Commentary – Citizens pay. Councils. . .?

Jeff Burgar

Ask just about anybody in Smith, AB what they think of the latest news in Grimshaw. Good chance they will look at you with, “Huh? What news?”
Also, in just about the same breath, they might ask, “Grimshaw? Isn’t that some place over by Grande Prairie?”
To be fair, you could switch the places around and pretty well get the same answer. If the question about Grimshaw or Smith was asked to the average person in Edmonton or Calgary, one could almost guarantee that person wouldn’t have a clue.
Now try asking that question to a Quebecer. Or a Nova Scotian. Newfoundlanders get a pass on this. It’s because so many of them have flown through Edmonton or Calgary on their way to Fort McMurray, they have a fair idea where Alberta is. The rest? For the rest, Canada ends at the Ontario border. Except for that little part way out west where they make wine and the sun supposedly shines all day and actually, all night too.
This is human nature. If it isn’t in our faces constantly, it isn’t even close to being top of mind. Try Heavy Rescue 401, the TV show about the Ontario and North American busiest highway. It gets way more attention than Yukon Gold Rush. Or even Heavy Rescue about a B.C. highway.
The folks at Northern Sunrise County at Peace River know this. Council there voted Jan. 25 to not send a delegation to the annual meeting of what is known as the Federation of Canadian Municipalities.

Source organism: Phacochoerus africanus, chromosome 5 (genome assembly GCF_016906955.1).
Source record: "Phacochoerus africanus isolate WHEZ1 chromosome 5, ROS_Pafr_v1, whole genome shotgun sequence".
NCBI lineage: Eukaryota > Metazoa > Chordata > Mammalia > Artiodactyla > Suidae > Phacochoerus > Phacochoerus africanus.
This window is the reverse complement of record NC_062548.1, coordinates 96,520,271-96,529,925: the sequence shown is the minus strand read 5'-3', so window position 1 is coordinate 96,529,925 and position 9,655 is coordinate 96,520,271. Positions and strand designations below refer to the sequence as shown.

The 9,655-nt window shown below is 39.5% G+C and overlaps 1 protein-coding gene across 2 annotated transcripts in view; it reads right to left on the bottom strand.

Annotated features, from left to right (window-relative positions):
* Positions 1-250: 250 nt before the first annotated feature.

With COVID meeting rules relaxing, the big conventions that mark one of the perks of public office are coming back to life. FCM, as befits a national organization, holds their conventions in quaint, inexpensive and easy to get to places like Halifax. Quebec City. Niagara Falls. Banff. You know, touristy places where mucky mucks relax on the taxpayer’s dime. To be fair, seminars and meetings are often great for volunteer boards to learn better ways. For most councils? Junkets.
A few years ago, a different northern Alberta council said, “We have to go there to make an impression. You know, Alberta oil is really important and we have to tell everybody that. Doing this in person is the best way.”
We think one delegation actually printed up T-shirts to pass out.
It’s fair to say most people attending that convention still don’t know where Grimshaw, Smith, and even Barrhead, Stettler, Cochrane, Lloydminster, Falher, and many more places around Alberta actually are. But let’s be fair. How many of us can name five small places outside of Toronto or Montreal? Heck, how many can even name the capital of New Brunswick? Or Quebec for that matter?
Lastly, what’s the most common comment from any attending these conventions?
“We learned a lot.”
Most common, honest observation?
“Food was really good.”
Here’s how to make an impression. Hire three or four streakers to run the opening address. While your delegation passes out T-shirts.
Much better, have a real action plan.

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